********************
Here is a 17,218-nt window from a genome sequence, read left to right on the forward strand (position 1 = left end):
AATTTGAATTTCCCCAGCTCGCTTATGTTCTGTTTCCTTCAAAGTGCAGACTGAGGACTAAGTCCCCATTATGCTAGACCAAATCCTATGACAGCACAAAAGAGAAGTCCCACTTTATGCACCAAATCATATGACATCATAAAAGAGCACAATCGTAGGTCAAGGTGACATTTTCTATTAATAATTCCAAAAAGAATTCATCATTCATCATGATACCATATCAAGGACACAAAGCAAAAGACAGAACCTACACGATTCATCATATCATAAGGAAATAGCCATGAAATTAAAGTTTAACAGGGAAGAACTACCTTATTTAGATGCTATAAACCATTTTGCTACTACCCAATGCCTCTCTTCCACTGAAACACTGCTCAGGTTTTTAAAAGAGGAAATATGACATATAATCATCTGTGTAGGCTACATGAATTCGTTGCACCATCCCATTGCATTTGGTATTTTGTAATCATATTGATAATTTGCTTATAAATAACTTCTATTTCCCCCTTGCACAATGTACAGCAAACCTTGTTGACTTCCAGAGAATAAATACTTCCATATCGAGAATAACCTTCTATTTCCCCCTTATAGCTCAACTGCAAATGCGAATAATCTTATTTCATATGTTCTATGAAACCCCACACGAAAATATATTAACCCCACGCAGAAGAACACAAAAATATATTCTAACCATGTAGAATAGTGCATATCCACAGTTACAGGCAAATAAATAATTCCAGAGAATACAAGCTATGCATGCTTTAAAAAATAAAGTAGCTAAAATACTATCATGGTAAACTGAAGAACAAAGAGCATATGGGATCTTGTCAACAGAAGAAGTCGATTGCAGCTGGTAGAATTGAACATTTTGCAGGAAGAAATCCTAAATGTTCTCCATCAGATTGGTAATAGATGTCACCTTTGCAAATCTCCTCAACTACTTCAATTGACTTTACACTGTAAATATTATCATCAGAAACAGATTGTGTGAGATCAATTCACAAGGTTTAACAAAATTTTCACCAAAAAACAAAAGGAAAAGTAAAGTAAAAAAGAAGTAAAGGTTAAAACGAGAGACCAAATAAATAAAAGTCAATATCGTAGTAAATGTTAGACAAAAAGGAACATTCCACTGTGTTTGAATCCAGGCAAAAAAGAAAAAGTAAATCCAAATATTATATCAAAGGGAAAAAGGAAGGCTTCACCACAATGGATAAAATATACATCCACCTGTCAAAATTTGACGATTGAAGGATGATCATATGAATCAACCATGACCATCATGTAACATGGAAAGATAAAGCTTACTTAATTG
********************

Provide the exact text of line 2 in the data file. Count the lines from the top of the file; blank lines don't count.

AATTTGAATTTCCCCAGCTCGCTTATGTTCTGTTTCCTTCAAAGTGCAGACTGAGGACTAAGTCCCCATTATGCTAGACCAAATCCTATGACAGCACAAAAGAGAAGTCCCACTTTATGCACCAAATCATATGACATCATAAAAGAGCACAATCGTAGGTCAAGGTGACATTTTCTATTAATAATTCCAAAAAGAATTCATCATTCATCATGATACCATATCAAGGACACAAAGCAAAAGACAGAACCTACACGATTCATCATATCATAAGGAAATAGCCATGAAATTAAAGTTTAACAGGGAAGAACTACCTTATTTAGATGCTATAAACCATTTTGCTACTACCCAATGCCTCTCTTCCACTGAAACACTGCTCAGGTTTTTAAAAGAGGAAATATGACATATAATCATCTGTGTAGGCTACATGAATTCGTTGCACCATCCCATTGCATTTGGTATTTTGTAATCATATTGATAATTTGCTTATAAATAACTTCTATTTCCCCCTTGCACAATGTACAGCAAACCTTGTTGACTTCCAGAGAATAAATACTTCCATATCGAGAATAACCTTCTATTTCCCCCTTATAGCTCAACTGCAAATGCGAATAATCTTATTTCATATGTTCTATGAAACCCCACACGAAAATATATTAACCCCACGCAGAAGAACACAAAAATATATTCTAACCATGTAGAATAGTGCATATCCACAGTTACAGGCAAATAAATAATTCCAGAGAATACAAGCTATGCATGCTTTAAAAAATAAAGTAGCTAAAATACTATCATGGTAAACTGAAGAACAAAGAGCATATGGGATCTTGTCAACAGAAGAAGTCGATTGCAGCTGGTAGAATTGAACATTTTGCAGGAAGAAATCCTAAATGTTCTCCATCAGATTGGTAATAGATGTCACCTTTGCAAATCTCCTCAACTACTTCAATTGACTTTACACTGTAAATATTATCATCAGAAACAGATTGTGTGAGATCAATTCACAAGGTTTAACAAAATTTTCACCAAAAAACAAAAGGAAAAGTAAAGTAAAAAAGAAGTAAAGGTTAAAACGAGAGACCAAATAAATAAAAGTCAATATCGTAGTAAATGTTAGACAAAAAGGAACATTCCACTGTGTTTGAATCCAGGCAAAAAAGAAAAAGTAAATCCAAATATTATATCAAAGGGAAAAAGGAAGGCTTCACCACAATGGATAAAATATACATCCACCTGTCAAAATTTGACGATTGAAGGATGATCATATGAATCAACCATGACCATCATGTAACATGGAAAGATAAAGCTTACTTAATTG